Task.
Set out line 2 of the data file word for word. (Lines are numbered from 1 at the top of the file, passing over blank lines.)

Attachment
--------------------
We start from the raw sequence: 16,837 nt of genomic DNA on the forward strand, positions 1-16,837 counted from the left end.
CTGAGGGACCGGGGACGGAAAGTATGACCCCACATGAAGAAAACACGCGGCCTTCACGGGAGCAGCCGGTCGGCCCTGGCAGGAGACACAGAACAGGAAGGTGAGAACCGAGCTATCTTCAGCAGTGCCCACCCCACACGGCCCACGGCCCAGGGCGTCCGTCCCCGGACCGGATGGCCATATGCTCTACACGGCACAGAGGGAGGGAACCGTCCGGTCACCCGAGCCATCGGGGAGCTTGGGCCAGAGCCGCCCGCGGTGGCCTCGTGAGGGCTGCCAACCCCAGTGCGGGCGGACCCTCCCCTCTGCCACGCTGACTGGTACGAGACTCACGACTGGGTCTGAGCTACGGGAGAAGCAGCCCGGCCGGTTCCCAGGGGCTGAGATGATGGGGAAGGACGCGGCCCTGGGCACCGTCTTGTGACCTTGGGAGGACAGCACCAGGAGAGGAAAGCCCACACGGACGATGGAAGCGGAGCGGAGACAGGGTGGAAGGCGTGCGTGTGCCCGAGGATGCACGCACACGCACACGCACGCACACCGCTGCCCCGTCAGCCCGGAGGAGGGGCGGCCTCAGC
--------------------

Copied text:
CTGAGGGACCGGGGACGGAAAGTATGACCCCACATGAAGAAAACACGCGGCCTTCACGGGAGCAGCCGGTCGGCCCTGGCAGGAGACACAGAACAGGAAGGTGAGAACCGAGCTATCTTCAGCAGTGCCCACCCCACACGGCCCACGGCCCAGGGCGTCCGTCCCCGGACCGGATGGCCATATGCTCTACACGGCACAGAGGGAGGGAACCGTCCGGTCACCCGAGCCATCGGGGAGCTTGGGCCAGAGCCGCCCGCGGTGGCCTCGTGAGGGCTGCCAACCCCAGTGCGGGCGGACCCTCCCCTCTGCCACGCTGACTGGTACGAGACTCACGACTGGGTCTGAGCTACGGGAGAAGCAGCCCGGCCGGTTCCCAGGGGCTGAGATGATGGGGAAGGACGCGGCCCTGGGCACCGTCTTGTGACCTTGGGAGGACAGCACCAGGAGAGGAAAGCCCACACGGACGATGGAAGCGGAGCGGAGACAGGGTGGAAGGCGTGCGTGTGCCCGAGGATGCACGCACACGCACACGCACGCACACCGCTGCCCCGTCAGCCCGGAGGAGGGGCGGCCTCAGC